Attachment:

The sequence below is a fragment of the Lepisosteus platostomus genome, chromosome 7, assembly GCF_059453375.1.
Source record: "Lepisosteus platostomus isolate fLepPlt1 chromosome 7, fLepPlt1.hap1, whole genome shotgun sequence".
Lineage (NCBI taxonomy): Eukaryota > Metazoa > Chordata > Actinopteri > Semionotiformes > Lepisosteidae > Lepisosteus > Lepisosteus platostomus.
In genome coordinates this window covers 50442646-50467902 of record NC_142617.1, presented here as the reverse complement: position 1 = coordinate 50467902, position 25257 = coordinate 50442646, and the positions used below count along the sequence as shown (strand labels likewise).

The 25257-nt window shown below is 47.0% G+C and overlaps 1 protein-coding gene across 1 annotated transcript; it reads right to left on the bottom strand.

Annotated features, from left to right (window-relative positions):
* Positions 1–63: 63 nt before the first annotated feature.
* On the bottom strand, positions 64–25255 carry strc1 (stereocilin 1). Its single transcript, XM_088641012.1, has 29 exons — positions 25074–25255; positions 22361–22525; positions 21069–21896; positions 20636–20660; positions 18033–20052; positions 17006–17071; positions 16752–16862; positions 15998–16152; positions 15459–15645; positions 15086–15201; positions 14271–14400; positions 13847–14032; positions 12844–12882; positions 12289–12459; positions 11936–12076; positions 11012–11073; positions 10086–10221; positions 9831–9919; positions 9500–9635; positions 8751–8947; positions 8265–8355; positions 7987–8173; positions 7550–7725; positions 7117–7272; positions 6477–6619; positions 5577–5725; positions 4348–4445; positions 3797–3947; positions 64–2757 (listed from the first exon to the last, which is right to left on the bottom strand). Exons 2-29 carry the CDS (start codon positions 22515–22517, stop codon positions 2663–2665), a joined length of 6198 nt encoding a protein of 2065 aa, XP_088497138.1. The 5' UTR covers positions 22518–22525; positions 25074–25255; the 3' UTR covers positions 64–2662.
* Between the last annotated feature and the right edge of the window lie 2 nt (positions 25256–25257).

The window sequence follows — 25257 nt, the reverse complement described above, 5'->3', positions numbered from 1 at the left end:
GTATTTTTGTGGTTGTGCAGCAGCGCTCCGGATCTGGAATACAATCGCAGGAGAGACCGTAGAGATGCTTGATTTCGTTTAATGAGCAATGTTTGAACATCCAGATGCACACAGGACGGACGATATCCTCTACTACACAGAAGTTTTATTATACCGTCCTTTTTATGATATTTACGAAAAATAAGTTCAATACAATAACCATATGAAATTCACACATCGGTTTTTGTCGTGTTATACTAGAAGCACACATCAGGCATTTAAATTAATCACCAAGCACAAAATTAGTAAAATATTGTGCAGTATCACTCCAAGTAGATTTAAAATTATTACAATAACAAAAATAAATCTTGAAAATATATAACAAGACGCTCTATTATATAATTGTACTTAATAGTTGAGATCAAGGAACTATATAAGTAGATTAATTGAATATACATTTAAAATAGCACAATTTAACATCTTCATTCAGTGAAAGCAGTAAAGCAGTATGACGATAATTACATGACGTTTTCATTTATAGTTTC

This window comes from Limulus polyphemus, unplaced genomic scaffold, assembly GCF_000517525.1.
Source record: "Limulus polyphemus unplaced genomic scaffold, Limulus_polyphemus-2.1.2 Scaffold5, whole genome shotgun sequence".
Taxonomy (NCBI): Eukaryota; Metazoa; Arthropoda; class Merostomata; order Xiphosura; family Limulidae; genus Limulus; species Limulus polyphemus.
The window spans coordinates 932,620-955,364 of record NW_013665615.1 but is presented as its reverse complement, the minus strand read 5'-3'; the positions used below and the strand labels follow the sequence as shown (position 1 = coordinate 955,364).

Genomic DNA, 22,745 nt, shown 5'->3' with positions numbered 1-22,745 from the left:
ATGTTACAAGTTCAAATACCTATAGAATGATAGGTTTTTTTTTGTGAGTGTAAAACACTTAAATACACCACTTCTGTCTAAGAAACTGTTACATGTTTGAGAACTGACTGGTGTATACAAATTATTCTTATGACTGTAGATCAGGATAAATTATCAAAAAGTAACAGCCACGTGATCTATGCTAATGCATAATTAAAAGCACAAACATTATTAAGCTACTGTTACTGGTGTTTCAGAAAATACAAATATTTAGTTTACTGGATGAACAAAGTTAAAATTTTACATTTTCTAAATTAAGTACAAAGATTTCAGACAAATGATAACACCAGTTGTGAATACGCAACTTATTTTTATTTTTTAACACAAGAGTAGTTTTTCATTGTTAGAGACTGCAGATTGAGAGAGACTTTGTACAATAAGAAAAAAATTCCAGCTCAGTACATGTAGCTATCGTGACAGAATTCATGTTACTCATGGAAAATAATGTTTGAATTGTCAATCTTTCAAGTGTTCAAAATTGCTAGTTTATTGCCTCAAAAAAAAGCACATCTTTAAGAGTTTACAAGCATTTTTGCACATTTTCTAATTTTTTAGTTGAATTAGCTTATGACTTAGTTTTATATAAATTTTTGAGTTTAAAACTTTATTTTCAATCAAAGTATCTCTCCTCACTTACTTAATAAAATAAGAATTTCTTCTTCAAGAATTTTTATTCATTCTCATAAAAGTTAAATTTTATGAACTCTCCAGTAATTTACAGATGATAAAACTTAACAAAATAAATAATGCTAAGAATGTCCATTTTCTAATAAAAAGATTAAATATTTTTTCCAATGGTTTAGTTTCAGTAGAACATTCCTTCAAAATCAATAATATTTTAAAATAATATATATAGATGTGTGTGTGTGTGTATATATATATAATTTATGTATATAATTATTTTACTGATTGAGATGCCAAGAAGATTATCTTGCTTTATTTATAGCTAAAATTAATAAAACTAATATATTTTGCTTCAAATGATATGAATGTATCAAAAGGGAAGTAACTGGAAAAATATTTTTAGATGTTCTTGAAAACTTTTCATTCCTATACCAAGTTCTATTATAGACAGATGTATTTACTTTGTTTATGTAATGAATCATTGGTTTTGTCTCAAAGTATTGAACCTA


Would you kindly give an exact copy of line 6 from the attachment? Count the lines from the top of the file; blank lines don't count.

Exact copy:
Annotated features, from left to right (window-relative positions):